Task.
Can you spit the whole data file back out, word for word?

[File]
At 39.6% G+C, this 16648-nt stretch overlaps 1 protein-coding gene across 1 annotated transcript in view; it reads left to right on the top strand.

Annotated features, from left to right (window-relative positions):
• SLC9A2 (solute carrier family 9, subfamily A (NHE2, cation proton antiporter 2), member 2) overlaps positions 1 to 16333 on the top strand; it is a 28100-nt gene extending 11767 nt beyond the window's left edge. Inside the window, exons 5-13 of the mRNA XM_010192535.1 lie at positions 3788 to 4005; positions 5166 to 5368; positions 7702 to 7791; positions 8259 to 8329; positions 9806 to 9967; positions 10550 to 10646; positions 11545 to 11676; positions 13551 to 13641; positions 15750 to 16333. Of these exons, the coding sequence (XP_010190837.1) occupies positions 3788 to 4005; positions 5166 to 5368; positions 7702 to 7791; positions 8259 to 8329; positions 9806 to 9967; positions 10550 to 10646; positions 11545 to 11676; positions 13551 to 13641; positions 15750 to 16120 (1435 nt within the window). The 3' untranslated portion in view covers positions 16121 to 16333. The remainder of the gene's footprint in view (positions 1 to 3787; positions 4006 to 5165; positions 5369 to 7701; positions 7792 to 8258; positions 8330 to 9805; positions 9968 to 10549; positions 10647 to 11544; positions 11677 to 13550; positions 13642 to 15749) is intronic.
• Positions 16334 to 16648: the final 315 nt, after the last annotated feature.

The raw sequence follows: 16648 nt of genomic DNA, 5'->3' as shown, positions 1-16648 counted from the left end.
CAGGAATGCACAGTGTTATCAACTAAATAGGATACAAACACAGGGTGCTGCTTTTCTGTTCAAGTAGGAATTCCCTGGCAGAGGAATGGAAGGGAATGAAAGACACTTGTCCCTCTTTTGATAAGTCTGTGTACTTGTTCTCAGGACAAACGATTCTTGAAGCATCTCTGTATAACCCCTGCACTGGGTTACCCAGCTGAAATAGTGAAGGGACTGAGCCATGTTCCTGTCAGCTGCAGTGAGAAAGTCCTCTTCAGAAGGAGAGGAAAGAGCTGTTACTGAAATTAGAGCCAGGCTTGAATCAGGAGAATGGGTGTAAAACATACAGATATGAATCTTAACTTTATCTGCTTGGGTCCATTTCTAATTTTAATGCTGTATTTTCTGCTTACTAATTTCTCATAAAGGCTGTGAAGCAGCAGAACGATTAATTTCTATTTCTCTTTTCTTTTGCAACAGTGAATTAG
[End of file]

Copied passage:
At 39.6% G+C, this 16648-nt stretch overlaps 1 protein-coding gene across 1 annotated transcript in view; it reads left to right on the top strand.

Annotated features, from left to right (window-relative positions):
• SLC9A2 (solute carrier family 9, subfamily A (NHE2, cation proton antiporter 2), member 2) overlaps positions 1 to 16333 on the top strand; it is a 28100-nt gene extending 11767 nt beyond the window's left edge. Inside the window, exons 5-13 of the mRNA XM_010192535.1 lie at positions 3788 to 4005; positions 5166 to 5368; positions 7702 to 7791; positions 8259 to 8329; positions 9806 to 9967; positions 10550 to 10646; positions 11545 to 11676; positions 13551 to 13641; positions 15750 to 16333. Of these exons, the coding sequence (XP_010190837.1) occupies positions 3788 to 4005; positions 5166 to 5368; positions 7702 to 7791; positions 8259 to 8329; positions 9806 to 9967; positions 10550 to 10646; positions 11545 to 11676; positions 13551 to 13641; positions 15750 to 16120 (1435 nt within the window). The 3' untranslated portion in view covers positions 16121 to 16333. The remainder of the gene's footprint in view (positions 1 to 3787; positions 4006 to 5165; positions 5369 to 7701; positions 7792 to 8258; positions 8330 to 9805; positions 9968 to 10549; positions 10647 to 11544; positions 11677 to 13550; positions 13642 to 15749) is intronic.
• Positions 16334 to 16648: the final 315 nt, after the last annotated feature.

The raw sequence follows: 16648 nt of genomic DNA, 5'->3' as shown, positions 1-16648 counted from the left end.
CAGGAATGCACAGTGTTATCAACTAAATAGGATACAAACACAGGGTGCTGCTTTTCTGTTCAAGTAGGAATTCCCTGGCAGAGGAATGGAAGGGAATGAAAGACACTTGTCCCTCTTTTGATAAGTCTGTGTACTTGTTCTCAGGACAAACGATTCTTGAAGCATCTCTGTATAACCCCTGCACTGGGTTACCCAGCTGAAATAGTGAAGGGACTGAGCCATGTTCCTGTCAGCTGCAGTGAGAAAGTCCTCTTCAGAAGGAGAGGAAAGAGCTGTTACTGAAATTAGAGCCAGGCTTGAATCAGGAGAATGGGTGTAAAACATACAGATATGAATCTTAACTTTATCTGCTTGGGTCCATTTCTAATTTTAATGCTGTATTTTCTGCTTACTAATTTCTCATAAAGGCTGTGAAGCAGCAGAACGATTAATTTCTATTTCTCTTTTCTTTTGCAACAGTGAATTAG